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Bereavement and Loss

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We asked four young people who've experienced bereavement to share their thoughts and tips on dealing with grief. Over a million people have been bereaved du...

How children understand death 

Under six months

At this age, babies will have no understanding of death, but will notice if their main caregiver (eg mum or dad) is absent.

Some common reactions include:

  • feeding and sleeping difficulties
  • crying
  • being worried.

Six months to two years

At this age, children still won't have any understanding of death, but they will be very upset if their main caregiver is absent.

At around two, children start to notice the absence of other people eg a familiar grandparent.

Some common reactions include:

  • loud crying, being inconsolable
  • anger about changes to their daily routine
  • sleep problems and tummy aches
  • looking for the person and asking where they are.

Two to five years

At this age, children may talk about death but don’t understand it and think that it’s reversible. They may ask questions such as ‘If grandma’s in the ground, how does she breathe?’

They may also believe in ‘magical thinking’ and may think they are directly responsible for the death.

Some common reactions include:

  • asking the same questions repeatedly
  • needing reassurance that you’re not going to die too and death is not their fault
  • clingy behaviour and behaving inappropriately for their age.

Five to ten years

At age seven, most children understand that death is permanent and inevitable. Some children may take longer than this.

They are aware of death, and they may worry that you or others may die too.



They may be fascinated by what happens when someone dies. 

They can show compassion for someone who’s bereaved. They may worry about the effect on you if they’re sad and try to hide their feelings.

Some common reactions include:

  • withdrawal, sadness, loneliness
  • getting angry more often, difficulty concentrating at school
  • regressive behaviour
  • trying to be brave and control things.


Adolescents normally have a better understanding of death and can think about the long-term impact it will have on their lives.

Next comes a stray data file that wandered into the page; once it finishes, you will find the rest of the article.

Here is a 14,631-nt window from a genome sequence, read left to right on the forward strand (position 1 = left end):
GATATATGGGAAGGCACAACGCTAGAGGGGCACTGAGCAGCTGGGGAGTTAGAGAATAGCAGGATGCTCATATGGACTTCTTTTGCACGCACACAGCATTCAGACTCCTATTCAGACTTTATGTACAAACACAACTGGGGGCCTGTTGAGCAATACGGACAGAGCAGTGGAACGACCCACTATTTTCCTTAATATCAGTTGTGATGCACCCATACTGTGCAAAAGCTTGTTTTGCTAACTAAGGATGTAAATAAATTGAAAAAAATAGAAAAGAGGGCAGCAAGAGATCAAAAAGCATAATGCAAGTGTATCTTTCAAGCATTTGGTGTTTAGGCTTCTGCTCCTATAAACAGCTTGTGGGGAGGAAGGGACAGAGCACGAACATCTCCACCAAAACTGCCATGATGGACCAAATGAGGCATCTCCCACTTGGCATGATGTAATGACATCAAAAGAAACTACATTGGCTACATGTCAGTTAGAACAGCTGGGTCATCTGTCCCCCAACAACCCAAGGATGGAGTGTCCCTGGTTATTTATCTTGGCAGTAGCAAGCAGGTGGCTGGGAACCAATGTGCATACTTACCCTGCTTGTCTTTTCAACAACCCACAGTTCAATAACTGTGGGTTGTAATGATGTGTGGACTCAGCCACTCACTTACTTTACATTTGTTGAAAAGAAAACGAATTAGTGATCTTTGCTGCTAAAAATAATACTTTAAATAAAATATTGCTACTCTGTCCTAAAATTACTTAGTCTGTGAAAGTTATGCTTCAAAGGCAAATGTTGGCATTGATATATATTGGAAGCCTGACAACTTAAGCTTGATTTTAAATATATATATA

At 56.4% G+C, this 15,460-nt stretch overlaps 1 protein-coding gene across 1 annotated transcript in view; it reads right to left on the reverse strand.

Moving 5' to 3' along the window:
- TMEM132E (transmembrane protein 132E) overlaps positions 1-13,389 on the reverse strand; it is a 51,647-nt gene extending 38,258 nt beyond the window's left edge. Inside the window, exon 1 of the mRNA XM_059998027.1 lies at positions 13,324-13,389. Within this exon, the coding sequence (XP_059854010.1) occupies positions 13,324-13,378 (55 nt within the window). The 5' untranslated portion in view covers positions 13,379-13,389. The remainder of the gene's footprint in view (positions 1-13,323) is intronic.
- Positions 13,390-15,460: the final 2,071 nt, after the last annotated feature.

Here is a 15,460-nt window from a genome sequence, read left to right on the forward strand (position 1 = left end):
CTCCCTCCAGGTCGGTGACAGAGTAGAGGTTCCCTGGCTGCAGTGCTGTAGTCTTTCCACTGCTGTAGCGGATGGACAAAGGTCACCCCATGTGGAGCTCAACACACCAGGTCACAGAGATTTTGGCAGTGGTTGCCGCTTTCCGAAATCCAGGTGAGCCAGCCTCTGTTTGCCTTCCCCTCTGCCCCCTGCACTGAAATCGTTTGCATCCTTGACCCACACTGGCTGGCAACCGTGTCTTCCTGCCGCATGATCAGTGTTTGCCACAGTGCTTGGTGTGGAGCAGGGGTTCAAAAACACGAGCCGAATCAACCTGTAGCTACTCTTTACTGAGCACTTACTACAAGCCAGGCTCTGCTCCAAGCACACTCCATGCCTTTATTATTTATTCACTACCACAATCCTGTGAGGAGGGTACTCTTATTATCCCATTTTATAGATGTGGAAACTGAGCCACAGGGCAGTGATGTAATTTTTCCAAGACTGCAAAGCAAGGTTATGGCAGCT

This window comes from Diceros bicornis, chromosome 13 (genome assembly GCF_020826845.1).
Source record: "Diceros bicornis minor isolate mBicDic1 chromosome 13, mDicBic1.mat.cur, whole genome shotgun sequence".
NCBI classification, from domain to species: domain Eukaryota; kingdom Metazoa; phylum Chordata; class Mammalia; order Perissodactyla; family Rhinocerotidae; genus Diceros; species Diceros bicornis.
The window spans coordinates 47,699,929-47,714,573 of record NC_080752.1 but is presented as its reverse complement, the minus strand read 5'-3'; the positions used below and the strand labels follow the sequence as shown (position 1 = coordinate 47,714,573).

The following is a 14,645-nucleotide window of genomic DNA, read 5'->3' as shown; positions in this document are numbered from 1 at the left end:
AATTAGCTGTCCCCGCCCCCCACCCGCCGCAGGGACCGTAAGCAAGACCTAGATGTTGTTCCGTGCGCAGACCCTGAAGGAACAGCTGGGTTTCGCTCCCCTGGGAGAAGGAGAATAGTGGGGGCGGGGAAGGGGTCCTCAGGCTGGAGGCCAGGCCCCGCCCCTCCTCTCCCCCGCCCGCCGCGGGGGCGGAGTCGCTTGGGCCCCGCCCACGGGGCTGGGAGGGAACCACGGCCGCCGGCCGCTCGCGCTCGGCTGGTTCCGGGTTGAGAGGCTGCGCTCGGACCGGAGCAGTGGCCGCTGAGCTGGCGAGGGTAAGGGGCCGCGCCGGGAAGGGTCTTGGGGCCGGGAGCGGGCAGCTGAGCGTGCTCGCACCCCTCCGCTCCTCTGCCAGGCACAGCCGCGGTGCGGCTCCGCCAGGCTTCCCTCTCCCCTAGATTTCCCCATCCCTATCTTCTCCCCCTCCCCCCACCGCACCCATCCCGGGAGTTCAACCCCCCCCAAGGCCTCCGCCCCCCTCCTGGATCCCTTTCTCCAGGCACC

They may worry more about changes to the routine, like who will take care of them or look after the house. They might worry about things like finances or the future.

Some common reactions include:

  • Finding it difficult to talk about their feelings or wanting to talk to friends rather than adults.
  • Feeling sadness, anger or guilt. Their emotions may be quite intense. 
  • Feeling worse about themselves. 
  • Wishing it hadn’t happened, or wondering why it had to happen to them. 
  • Changes in how well they do at school or work. 
  • Worrying they might develop the illness which the person died of (especially if they were related).

Changes in behaviour 

Children may not have words for how they feel, but you can watch for changes in their behaviour, which could be their way of expressing feelings they can’t talk about. These could include:

  • Clinginess. Refusing to be left behind and clinging to you can be a sign the child needs reassurance you aren’t going to die and leave them too.
  • Distance. Some children can put up a barrier with other members of the family because they’re scared of getting hurt again. They might want to spend more time away from home, with friends or at school.
  • Aggression. This may be the child’s way of expressing helplessness in the face of loss.
  • Regression. Acting younger than their age can be a sign of insecurity. Young children may start wetting or soiling themselves, or wanting a long-forgotten bottle or dummy.
  • Lack of concentration. The child may find it hard to concentrate at school and fall behind with their work.
  • Sleep problems. Children may find it hard to sleep and become afraid of the dark.
  • Trying too hard. Young children believe their behaviour can influence events. They might think if they behave really well and do things such as eating broccoli and cleaning out the hamster cage their mum might come back to life.

These are all natural reactions and they will pass. However, if you have any concerns, there are people out there you can talk to. Winston’s Wish  , the Childhood Bereavement Network   and Child Bereavement UK   are organisations which can offer information and support for children who are grieving. There are more places which can offer support on grief in our directory of useful organisations.

Support for Adults


Cruse Bereavement Care

Cruse is a national charity providing advice, information and support to anyone who has been bereaved (children, young people and adults), whenever or however the death occurred. The service is provided by trained, experienced volunteers, and is confidential and free. Cruse provides face-to-face, telephone and website support both post and pre-bereavement.

Phone: 0808 808 1677 (national helpline)